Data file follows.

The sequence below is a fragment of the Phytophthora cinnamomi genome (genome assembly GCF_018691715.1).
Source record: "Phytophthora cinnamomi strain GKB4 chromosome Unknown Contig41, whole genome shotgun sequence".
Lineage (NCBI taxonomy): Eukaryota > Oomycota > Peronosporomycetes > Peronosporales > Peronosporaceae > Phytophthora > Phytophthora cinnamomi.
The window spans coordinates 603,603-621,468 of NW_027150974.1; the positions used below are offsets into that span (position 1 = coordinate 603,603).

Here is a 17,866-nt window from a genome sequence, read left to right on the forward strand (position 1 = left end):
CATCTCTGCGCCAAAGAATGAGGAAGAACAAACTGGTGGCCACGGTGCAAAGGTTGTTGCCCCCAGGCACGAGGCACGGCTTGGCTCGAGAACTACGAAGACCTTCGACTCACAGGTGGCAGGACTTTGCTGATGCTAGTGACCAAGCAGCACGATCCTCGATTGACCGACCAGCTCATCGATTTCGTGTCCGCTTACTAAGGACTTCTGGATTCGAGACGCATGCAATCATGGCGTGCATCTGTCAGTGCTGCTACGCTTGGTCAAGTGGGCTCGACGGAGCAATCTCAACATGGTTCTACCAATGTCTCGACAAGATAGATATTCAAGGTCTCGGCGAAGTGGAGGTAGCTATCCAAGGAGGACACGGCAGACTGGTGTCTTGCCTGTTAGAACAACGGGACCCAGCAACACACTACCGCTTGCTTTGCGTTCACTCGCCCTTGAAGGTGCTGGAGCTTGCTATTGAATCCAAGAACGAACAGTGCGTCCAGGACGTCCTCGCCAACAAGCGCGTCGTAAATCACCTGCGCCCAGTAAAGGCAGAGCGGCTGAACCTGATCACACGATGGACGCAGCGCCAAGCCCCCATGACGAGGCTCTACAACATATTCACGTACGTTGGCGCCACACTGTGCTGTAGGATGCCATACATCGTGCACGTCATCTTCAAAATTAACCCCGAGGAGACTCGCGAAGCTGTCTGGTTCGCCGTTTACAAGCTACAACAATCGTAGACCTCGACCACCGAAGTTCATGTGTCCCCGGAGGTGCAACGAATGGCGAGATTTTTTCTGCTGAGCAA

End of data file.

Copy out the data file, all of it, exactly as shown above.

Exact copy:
The sequence below is a fragment of the Phytophthora cinnamomi genome (genome assembly GCF_018691715.1).
Source record: "Phytophthora cinnamomi strain GKB4 chromosome Unknown Contig41, whole genome shotgun sequence".
Lineage (NCBI taxonomy): Eukaryota > Oomycota > Peronosporomycetes > Peronosporales > Peronosporaceae > Phytophthora > Phytophthora cinnamomi.
The window spans coordinates 603,603-621,468 of NW_027150974.1; the positions used below are offsets into that span (position 1 = coordinate 603,603).

Here is a 17,866-nt window from a genome sequence, read left to right on the forward strand (position 1 = left end):
CATCTCTGCGCCAAAGAATGAGGAAGAACAAACTGGTGGCCACGGTGCAAAGGTTGTTGCCCCCAGGCACGAGGCACGGCTTGGCTCGAGAACTACGAAGACCTTCGACTCACAGGTGGCAGGACTTTGCTGATGCTAGTGACCAAGCAGCACGATCCTCGATTGACCGACCAGCTCATCGATTTCGTGTCCGCTTACTAAGGACTTCTGGATTCGAGACGCATGCAATCATGGCGTGCATCTGTCAGTGCTGCTACGCTTGGTCAAGTGGGCTCGACGGAGCAATCTCAACATGGTTCTACCAATGTCTCGACAAGATAGATATTCAAGGTCTCGGCGAAGTGGAGGTAGCTATCCAAGGAGGACACGGCAGACTGGTGTCTTGCCTGTTAGAACAACGGGACCCAGCAACACACTACCGCTTGCTTTGCGTTCACTCGCCCTTGAAGGTGCTGGAGCTTGCTATTGAATCCAAGAACGAACAGTGCGTCCAGGACGTCCTCGCCAACAAGCGCGTCGTAAATCACCTGCGCCCAGTAAAGGCAGAGCGGCTGAACCTGATCACACGATGGACGCAGCGCCAAGCCCCCATGACGAGGCTCTACAACATATTCACGTACGTTGGCGCCACACTGTGCTGTAGGATGCCATACATCGTGCACGTCATCTTCAAAATTAACCCCGAGGAGACTCGCGAAGCTGTCTGGTTCGCCGTTTACAAGCTACAACAATCGTAGACCTCGACCACCGAAGTTCATGTGTCCCCGGAGGTGCAACGAATGGCGAGATTTTTTCTGCTGAGCAA